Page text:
Please share your comments or concerns on this section of the Guide. Your comments are important to us. We appreciate and thank you for taking the time to complete this short Feedback Survey. If at any time, you wish to speak with a nurse at Ottawa Public Health please call 613-580-6744 TTY/ATS: 613-580-9656 or email us at


  1. Health Canada. [Internet]. Mental Health - Coping With Stress. 2007. [cited July 12, 2013]. Available from
  2. Canadian Mental Health Association. [Internet]. Stress. [cited July 12, 2013]. Available from
  3. Treasure J. Review: exploration of psychological and physical health differences between caregivers and non-caregivers. Evidence-Based Mental Health. 2004. Vol 7(1). Pp: 28.
  4. Onega L. Helping those who help others: The Modified Caregiver Strain Index. American Journal of Nursing. 2008. Vol 108(9). Pp:62-69
  5. Parrish M & Adams S. Caregiver Comorbidity and the Ability to Manage Stress. Journal of Gerontological Social Work. 2004. Vol 42(1) Pp: 41 - 58.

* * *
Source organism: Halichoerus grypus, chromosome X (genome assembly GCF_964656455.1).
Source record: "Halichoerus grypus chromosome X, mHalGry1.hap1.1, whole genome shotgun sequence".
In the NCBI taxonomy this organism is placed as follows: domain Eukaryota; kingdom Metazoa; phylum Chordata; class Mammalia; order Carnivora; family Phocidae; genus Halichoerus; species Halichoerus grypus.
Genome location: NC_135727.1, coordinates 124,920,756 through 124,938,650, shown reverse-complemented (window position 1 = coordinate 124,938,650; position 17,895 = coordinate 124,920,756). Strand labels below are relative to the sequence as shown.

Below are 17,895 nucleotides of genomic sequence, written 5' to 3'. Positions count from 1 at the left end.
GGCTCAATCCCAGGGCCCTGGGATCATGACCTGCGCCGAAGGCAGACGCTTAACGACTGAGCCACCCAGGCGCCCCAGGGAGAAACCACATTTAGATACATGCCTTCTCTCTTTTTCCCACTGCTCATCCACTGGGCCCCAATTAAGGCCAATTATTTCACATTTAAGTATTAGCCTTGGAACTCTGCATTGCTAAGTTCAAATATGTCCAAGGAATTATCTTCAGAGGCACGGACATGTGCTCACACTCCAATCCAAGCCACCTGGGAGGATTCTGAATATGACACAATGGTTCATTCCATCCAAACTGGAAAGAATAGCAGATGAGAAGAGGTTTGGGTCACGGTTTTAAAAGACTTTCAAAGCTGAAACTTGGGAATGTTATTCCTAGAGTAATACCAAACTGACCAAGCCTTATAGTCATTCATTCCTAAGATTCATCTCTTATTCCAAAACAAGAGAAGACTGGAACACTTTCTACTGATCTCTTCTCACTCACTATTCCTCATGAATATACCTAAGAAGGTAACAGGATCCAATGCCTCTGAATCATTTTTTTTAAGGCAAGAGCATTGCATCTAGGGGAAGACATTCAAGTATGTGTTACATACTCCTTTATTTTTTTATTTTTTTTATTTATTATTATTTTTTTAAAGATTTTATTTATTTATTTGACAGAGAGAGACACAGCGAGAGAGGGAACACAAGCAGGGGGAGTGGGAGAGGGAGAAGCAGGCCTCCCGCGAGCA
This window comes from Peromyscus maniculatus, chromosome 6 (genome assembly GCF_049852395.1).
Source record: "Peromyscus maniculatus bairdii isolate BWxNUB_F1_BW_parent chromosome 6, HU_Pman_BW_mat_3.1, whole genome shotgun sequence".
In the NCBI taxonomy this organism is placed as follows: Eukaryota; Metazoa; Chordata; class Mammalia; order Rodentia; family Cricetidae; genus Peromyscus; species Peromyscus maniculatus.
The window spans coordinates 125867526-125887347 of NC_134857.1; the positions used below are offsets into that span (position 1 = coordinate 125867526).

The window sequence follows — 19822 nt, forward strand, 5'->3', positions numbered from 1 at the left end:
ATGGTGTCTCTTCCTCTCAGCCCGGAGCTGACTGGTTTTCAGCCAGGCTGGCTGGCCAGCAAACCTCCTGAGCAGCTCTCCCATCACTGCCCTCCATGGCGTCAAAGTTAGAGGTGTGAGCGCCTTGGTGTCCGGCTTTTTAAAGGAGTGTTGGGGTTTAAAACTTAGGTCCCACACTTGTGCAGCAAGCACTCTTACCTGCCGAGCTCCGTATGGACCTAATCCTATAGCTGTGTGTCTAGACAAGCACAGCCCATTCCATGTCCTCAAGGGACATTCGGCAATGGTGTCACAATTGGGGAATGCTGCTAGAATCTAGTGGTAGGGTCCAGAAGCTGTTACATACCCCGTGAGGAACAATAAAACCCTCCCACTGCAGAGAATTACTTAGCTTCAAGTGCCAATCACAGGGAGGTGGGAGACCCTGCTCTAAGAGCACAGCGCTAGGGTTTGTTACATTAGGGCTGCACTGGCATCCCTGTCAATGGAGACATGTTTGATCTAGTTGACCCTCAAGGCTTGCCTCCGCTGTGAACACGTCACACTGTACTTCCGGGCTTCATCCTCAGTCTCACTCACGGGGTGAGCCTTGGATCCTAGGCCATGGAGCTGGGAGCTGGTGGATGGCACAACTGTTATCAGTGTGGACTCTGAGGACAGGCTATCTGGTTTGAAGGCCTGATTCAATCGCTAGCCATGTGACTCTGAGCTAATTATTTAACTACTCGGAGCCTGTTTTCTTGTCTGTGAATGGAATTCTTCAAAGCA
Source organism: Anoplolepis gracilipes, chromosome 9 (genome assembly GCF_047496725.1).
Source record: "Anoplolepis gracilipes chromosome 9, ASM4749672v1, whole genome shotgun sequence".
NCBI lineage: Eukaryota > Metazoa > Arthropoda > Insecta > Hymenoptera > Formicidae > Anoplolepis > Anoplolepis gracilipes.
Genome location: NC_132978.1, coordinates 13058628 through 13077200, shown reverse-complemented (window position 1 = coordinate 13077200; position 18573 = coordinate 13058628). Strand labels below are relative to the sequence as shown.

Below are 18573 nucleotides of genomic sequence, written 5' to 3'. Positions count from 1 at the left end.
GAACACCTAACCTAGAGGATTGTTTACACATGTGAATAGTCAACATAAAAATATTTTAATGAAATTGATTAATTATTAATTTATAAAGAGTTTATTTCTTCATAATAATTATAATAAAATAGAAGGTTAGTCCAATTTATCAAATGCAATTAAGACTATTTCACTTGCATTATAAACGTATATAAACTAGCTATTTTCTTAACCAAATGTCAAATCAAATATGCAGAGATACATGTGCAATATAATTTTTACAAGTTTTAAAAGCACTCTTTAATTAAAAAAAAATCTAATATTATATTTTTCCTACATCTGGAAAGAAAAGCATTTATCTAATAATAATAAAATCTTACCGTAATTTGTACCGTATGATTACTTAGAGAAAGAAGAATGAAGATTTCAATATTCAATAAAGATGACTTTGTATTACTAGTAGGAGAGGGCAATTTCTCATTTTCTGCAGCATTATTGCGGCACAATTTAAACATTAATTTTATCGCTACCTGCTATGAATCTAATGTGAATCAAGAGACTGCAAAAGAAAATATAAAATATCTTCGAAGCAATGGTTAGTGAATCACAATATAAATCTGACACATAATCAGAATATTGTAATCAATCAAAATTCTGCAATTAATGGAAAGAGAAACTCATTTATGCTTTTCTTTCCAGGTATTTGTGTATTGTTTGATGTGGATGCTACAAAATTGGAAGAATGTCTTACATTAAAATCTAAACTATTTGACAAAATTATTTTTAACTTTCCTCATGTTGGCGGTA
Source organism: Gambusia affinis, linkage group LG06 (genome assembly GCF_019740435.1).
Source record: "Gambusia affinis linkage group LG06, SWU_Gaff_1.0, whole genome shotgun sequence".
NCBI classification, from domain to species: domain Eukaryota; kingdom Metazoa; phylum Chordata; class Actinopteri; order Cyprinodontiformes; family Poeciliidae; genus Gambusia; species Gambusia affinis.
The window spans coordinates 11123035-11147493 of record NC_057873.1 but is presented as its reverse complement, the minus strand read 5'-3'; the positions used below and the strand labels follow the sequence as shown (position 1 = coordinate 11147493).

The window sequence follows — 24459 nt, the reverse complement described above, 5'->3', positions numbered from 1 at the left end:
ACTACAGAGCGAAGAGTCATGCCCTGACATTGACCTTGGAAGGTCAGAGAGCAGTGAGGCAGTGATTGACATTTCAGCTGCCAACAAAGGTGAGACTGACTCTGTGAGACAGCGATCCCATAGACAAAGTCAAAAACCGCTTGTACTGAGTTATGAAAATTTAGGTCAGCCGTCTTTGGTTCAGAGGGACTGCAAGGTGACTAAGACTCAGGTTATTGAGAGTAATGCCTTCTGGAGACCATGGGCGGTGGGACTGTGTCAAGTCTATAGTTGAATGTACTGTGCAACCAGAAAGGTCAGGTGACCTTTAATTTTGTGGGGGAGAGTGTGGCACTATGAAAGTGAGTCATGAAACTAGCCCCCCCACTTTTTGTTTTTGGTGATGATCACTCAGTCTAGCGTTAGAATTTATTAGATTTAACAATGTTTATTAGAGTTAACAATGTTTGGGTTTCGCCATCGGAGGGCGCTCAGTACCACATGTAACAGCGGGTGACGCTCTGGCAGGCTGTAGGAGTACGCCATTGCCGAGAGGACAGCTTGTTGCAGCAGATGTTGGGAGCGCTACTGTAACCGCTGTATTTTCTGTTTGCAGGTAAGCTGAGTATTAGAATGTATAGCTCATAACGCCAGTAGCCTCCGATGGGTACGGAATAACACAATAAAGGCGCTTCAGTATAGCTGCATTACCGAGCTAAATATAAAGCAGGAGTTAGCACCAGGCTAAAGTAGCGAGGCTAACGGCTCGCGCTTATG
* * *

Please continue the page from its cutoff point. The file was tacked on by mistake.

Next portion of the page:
Recognizing When You Need Help

Physical limitations

You may have some health problems that make it harder to be a caregiver. For example, if you have heart disease, you might not be able to lift or move your loved one. The stress of caregiving can also affect your health. The physical part of caregiving can make a breathing problem worse, and if you have any trouble with your bones and joints, you might not be able to care for another at all.

If you cannot hear or see very well, you may also need help with caregiving. There could be a risk of danger to your loved one if you miss hearing a health care provider's instructions, or if you cannot hear the person call out for your help. When you cannot see well, you may be more likely to make mistakes with medications.

Talk to a health care provider about your health. Ask them how it can affect you being able to take the best care of your loved one.